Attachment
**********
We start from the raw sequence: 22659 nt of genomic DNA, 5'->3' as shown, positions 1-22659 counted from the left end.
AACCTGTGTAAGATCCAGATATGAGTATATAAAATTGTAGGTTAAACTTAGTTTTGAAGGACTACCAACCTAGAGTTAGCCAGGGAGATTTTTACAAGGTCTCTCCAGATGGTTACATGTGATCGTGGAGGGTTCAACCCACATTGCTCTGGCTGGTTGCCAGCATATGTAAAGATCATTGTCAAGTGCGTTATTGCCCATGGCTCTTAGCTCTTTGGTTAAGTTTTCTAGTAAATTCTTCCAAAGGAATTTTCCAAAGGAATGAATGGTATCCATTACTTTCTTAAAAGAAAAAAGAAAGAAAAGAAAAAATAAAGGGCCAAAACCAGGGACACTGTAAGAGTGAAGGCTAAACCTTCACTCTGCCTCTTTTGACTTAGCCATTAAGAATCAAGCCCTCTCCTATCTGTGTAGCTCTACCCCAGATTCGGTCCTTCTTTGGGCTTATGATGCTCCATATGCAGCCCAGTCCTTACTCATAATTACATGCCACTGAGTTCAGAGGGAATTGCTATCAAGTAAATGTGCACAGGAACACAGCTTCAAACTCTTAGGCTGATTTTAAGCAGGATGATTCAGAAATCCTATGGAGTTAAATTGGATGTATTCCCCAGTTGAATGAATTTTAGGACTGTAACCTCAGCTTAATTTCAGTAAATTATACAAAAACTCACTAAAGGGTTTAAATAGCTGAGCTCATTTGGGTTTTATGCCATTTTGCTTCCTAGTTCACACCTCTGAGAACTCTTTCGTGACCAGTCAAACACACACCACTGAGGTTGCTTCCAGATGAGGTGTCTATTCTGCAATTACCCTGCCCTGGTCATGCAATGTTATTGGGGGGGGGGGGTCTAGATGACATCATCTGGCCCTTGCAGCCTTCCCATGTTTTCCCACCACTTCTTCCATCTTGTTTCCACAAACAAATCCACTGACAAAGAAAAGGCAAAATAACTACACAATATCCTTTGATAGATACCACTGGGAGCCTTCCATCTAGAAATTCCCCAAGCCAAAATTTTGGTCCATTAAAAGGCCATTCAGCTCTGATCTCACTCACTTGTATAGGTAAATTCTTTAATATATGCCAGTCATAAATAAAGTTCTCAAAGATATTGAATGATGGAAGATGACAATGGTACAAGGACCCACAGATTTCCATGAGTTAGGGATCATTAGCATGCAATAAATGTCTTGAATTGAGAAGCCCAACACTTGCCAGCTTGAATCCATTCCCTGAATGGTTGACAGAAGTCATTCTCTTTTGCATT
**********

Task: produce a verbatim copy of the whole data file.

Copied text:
We start from the raw sequence: 22659 nt of genomic DNA, 5'->3' as shown, positions 1-22659 counted from the left end.
AACCTGTGTAAGATCCAGATATGAGTATATAAAATTGTAGGTTAAACTTAGTTTTGAAGGACTACCAACCTAGAGTTAGCCAGGGAGATTTTTACAAGGTCTCTCCAGATGGTTACATGTGATCGTGGAGGGTTCAACCCACATTGCTCTGGCTGGTTGCCAGCATATGTAAAGATCATTGTCAAGTGCGTTATTGCCCATGGCTCTTAGCTCTTTGGTTAAGTTTTCTAGTAAATTCTTCCAAAGGAATTTTCCAAAGGAATGAATGGTATCCATTACTTTCTTAAAAGAAAAAAGAAAGAAAAGAAAAAATAAAGGGCCAAAACCAGGGACACTGTAAGAGTGAAGGCTAAACCTTCACTCTGCCTCTTTTGACTTAGCCATTAAGAATCAAGCCCTCTCCTATCTGTGTAGCTCTACCCCAGATTCGGTCCTTCTTTGGGCTTATGATGCTCCATATGCAGCCCAGTCCTTACTCATAATTACATGCCACTGAGTTCAGAGGGAATTGCTATCAAGTAAATGTGCACAGGAACACAGCTTCAAACTCTTAGGCTGATTTTAAGCAGGATGATTCAGAAATCCTATGGAGTTAAATTGGATGTATTCCCCAGTTGAATGAATTTTAGGACTGTAACCTCAGCTTAATTTCAGTAAATTATACAAAAACTCACTAAAGGGTTTAAATAGCTGAGCTCATTTGGGTTTTATGCCATTTTGCTTCCTAGTTCACACCTCTGAGAACTCTTTCGTGACCAGTCAAACACACACCACTGAGGTTGCTTCCAGATGAGGTGTCTATTCTGCAATTACCCTGCCCTGGTCATGCAATGTTATTGGGGGGGGGGGGTCTAGATGACATCATCTGGCCCTTGCAGCCTTCCCATGTTTTCCCACCACTTCTTCCATCTTGTTTCCACAAACAAATCCACTGACAAAGAAAAGGCAAAATAACTACACAATATCCTTTGATAGATACCACTGGGAGCCTTCCATCTAGAAATTCCCCAAGCCAAAATTTTGGTCCATTAAAAGGCCATTCAGCTCTGATCTCACTCACTTGTATAGGTAAATTCTTTAATATATGCCAGTCATAAATAAAGTTCTCAAAGATATTGAATGATGGAAGATGACAATGGTACAAGGACCCACAGATTTCCATGAGTTAGGGATCATTAGCATGCAATAAATGTCTTGAATTGAGAAGCCCAACACTTGCCAGCTTGAATCCATTCCCTGAATGGTTGACAGAAGTCATTCTCTTTTGCATT